We knew the teams in the dead zone of the Premier League were probably bad — the table doesn’t lie, after all. But this bad? Since Project Restart, the bottom four teams have taken three points from a possible 39. Above them, it took West Ham three games to secure their first victory. And yet the mood music from Norwich, Bournemouth, Aston Villa and Watford before this nine-game mini series was of a fresh start; a chance, perhaps, to mirror Leicester’s miraculous great escape in 2015, where they somehow won seven of their last nine and survived. So what’s happened?
The obvious answer, mooted by Norwich’s Daniel Farke, is that these struggling teams are missing their fans. After their defeat against Everton, Farke maintained that had Norwich supporters been at Carrow Road, they would have drawn the game, perhaps even won it. People at Carrow Road that day said there was a noticeable hush after Michael Keane scored, as players retreated into their shells amid the silence.
But it’s not as if the bottom teams weren’t warwned. The evidence from Germany’s Bundesliga was very much that home advantage had been lost. There was rushed physical preparation for this mini-season — but how mentally ready were the players?
Paul McVeigh is a former Tottenham and Norwich midfielder who, since retiring from football, has carved out a successful career in sports psychology and performance, the lessons from which he now applies to business situations in worldwide keynote speaking tours that have stopped off in Dubai in the past. Does he think the players in this situation need a crowd to perform?
“Well, it’s a very different experience for them, but the last thing they should be doing is letting that be an excuse,” says McVeigh. “Fundamentally I would tell them the game has not changed, so you should be doing the same you were before — working hard, trying to press the opposition, opening up goalscoring opportunities and so on. They’re still playing for their Premier League status, their careers, their livelihoods — it’s just that there’s no one physically there watching them do it.”
McVeigh points out that games without crowds either backing or barracking the players should in theory make performance better, rather than worse,” he says.
“When you’re an athlete performing in front of a crowd, you’re always trying to minimise your emotions, stay calm and cool in that pressured environment. Without a crowd it should become easier to focus on your internal motivation.”
It is interesting, though, that when Norwich and Watford both lost in similar fashion to Southampton, fans and pundits perceived a lack of collective motivation. So perhaps the real impact of lockdown on these players might not be the lack of fans in the stadium for 90 minutes, but the lessening of valuable human contact the rest of the week.
Players didn’t see each other for two months at a crucial point in the season, and when they did, they were — and still are — training and having team meetings in bubbles. Teams have become fragmented and it’s become too easy for players to start to focus on their own futures. Some, as in the case of Ryan Fraser at Bournemouth, even decided they didn’t want to play after June 30.
“A team dynamic is built up and forged over time with physical interactions,” says McVeigh. “You train with people, you bond with them, you argue with them, you win with them,” says McVeigh. “You can build a really valuable culture that way. But it can dissipate really quickly.”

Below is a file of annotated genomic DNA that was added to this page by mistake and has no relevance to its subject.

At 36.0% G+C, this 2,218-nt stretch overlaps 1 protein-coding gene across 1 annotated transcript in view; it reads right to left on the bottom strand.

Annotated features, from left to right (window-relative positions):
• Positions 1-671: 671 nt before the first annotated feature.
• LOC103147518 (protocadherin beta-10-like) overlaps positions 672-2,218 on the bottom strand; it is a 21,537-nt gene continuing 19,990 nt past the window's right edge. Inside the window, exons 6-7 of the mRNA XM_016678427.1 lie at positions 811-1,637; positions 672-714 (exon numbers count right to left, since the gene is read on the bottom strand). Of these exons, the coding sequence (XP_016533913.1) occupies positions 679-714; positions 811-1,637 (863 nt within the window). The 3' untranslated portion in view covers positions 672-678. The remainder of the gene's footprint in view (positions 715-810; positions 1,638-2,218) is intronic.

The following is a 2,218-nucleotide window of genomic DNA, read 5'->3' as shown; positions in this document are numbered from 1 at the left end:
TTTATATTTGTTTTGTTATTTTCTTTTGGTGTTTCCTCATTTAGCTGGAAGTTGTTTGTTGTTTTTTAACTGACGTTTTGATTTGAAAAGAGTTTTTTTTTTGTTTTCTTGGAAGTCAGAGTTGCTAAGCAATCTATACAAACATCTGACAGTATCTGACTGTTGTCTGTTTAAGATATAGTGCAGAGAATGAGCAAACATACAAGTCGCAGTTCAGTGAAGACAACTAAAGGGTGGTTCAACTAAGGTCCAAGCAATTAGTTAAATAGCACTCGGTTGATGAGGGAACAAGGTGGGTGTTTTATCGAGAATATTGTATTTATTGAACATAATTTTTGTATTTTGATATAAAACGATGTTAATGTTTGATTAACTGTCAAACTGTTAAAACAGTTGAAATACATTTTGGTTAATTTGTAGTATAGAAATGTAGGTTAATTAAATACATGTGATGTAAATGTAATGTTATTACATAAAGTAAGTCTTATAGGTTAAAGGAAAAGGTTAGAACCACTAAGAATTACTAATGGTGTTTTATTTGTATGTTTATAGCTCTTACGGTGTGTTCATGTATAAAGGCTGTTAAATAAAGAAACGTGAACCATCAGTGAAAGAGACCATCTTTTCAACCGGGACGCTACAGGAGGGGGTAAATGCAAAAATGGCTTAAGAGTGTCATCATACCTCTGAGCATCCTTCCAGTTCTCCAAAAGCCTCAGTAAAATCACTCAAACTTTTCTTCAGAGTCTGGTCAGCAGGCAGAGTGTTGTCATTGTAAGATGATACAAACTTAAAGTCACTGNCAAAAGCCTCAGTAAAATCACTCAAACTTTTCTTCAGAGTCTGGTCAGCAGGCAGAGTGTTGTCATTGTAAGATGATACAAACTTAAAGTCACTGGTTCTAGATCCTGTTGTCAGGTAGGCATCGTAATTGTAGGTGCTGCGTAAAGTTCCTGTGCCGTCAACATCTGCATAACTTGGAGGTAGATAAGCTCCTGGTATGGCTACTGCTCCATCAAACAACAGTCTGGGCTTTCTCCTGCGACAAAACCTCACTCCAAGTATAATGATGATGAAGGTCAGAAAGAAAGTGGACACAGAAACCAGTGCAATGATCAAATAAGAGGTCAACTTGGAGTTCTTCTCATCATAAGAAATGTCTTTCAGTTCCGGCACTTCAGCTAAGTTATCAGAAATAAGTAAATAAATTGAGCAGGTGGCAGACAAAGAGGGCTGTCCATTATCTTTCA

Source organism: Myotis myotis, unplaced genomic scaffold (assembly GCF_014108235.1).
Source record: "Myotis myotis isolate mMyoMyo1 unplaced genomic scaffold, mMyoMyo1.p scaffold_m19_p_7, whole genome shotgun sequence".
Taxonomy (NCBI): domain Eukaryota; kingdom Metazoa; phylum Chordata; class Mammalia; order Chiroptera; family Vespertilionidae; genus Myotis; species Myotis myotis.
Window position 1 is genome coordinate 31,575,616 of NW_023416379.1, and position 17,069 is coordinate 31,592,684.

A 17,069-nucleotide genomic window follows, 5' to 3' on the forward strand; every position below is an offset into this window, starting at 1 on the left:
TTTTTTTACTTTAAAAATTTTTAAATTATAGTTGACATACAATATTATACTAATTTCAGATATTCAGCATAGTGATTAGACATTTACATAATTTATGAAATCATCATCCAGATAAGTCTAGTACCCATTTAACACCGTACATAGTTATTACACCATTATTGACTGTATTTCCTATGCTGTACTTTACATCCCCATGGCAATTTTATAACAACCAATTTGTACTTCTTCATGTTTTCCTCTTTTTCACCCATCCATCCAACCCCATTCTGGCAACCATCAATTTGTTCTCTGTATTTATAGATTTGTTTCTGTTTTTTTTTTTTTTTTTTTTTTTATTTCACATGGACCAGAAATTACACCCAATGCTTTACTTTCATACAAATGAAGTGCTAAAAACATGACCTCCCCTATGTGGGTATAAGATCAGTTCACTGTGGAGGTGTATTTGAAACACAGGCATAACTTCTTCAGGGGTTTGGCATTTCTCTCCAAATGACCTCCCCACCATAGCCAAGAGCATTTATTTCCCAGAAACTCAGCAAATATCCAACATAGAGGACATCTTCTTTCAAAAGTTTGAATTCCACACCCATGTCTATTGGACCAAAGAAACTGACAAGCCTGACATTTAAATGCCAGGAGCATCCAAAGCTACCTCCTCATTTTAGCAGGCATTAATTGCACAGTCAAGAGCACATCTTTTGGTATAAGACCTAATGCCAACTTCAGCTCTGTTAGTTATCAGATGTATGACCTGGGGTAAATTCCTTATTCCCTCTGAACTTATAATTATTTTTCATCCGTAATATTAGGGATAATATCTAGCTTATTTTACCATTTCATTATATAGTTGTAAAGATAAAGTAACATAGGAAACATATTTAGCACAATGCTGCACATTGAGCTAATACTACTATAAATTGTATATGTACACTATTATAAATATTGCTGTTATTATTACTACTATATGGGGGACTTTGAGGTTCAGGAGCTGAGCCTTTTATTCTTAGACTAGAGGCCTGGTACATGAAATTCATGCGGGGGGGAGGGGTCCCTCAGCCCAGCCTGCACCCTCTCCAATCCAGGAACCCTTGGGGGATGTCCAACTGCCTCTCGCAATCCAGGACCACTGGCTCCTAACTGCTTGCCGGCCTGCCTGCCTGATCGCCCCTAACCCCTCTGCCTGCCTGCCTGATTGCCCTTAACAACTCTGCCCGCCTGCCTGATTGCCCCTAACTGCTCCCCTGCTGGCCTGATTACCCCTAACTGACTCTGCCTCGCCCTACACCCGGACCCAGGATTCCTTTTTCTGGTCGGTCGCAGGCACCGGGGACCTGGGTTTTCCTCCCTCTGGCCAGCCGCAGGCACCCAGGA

And that might be crucial in a relegation battle. Bryan Gunn has seen it all, from goalkeeper for Aberdeen, Norwich and Scotland to manager in an unsuccessful battle against the drop, and now as director of talent recruitment at a sports agency. He thinks he would have been more likely to perform at his top level in a full stadium with the pressure that brought, but is also certain that a strong team culture is difficult to foster at this time.
His son Angus plays for Southampton, and they always speak after a match. Angus called him, literally ten minutes after the final whistle of a recent game, and was already driving home — due to the social distancing protocols surrounding match day.
“The players are getting on with it, but the only time they can really bond is when one of them scores a goal and they celebrate. Obviously that makes teamwork off the pitch really hard to build. Particularly if you’re not scoring.”
Gunn also points to bigger clubs benefiting from the extra substitute rule allowing them to rotate their better squads. “It’s also the obvious case that the bottom teams are down there for a reason; they hadn’t won enough games before lockdown,” he says.
“However, the Southampton games I’ve watched were interesting because they have produced three good performances by really going for it from the start; they energised themselves rather than getting a crowd to do it for them.”
So how do the bottom four build their way out of this rut? It might take a few more games yet.
“Footballers are creatures of habit and once they’re out of that habit, it is hard to get it back,” says McVeigh. “So for me, it’s going to be the ones who pick up that team dynamic and cohesion quicker than anyone else who will see the benefits — and it is partly the manager’s role to make that happen.”
Norwich City v Brighton (3.30pm)
Leicester City v Crystal Palace (6pm)
Manchester United v AFC Bournemouth (6pm)
Wolverhampton Wanderers v Arsenal (8.30pm)
Chelsea v Watford (11pm)
Burnley v Sheffield (3pm)
Newcastle United v West Ham (5.15pm)
Liverpool v Aston Villa (7.30pm)
Southampton v Manchester City (10pm)
Tottenham v Everton (11pm)
Crystal Palace v Chelsea (9pm)
Watford v Norwich City (9pm)
Arsenal v Leicester City (11.15pm)